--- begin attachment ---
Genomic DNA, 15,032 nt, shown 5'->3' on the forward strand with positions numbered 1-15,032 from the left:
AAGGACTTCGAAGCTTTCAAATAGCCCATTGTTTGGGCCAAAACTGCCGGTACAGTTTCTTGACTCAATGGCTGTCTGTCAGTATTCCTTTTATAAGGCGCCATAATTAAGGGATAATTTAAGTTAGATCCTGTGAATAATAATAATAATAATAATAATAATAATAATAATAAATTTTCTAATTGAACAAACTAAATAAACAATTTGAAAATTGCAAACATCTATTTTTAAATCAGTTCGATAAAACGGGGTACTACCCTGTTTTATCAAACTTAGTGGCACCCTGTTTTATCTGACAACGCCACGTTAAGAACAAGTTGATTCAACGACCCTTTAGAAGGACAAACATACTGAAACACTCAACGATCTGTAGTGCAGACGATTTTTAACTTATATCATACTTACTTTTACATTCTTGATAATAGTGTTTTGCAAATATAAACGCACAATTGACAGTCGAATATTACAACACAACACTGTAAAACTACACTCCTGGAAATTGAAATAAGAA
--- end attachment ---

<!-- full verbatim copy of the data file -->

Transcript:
Genomic DNA, 15,032 nt, shown 5'->3' on the forward strand with positions numbered 1-15,032 from the left:
AAGGACTTCGAAGCTTTCAAATAGCCCATTGTTTGGGCCAAAACTGCCGGTACAGTTTCTTGACTCAATGGCTGTCTGTCAGTATTCCTTTTATAAGGCGCCATAATTAAGGGATAATTTAAGTTAGATCCTGTGAATAATAATAATAATAATAATAATAATAATAATAATAAATTTTCTAATTGAACAAACTAAATAAACAATTTGAAAATTGCAAACATCTATTTTTAAATCAGTTCGATAAAACGGGGTACTACCCTGTTTTATCAAACTTAGTGGCACCCTGTTTTATCTGACAACGCCACGTTAAGAACAAGTTGATTCAACGACCCTTTAGAAGGACAAACATACTGAAACACTCAACGATCTGTAGTGCAGACGATTTTTAACTTATATCATACTTACTTTTACATTCTTGATAATAGTGTTTTGCAAATATAAACGCACAATTGACAGTCGAATATTACAACACAACACTGTAAAACTACACTCCTGGAAATTGAAATAAGAA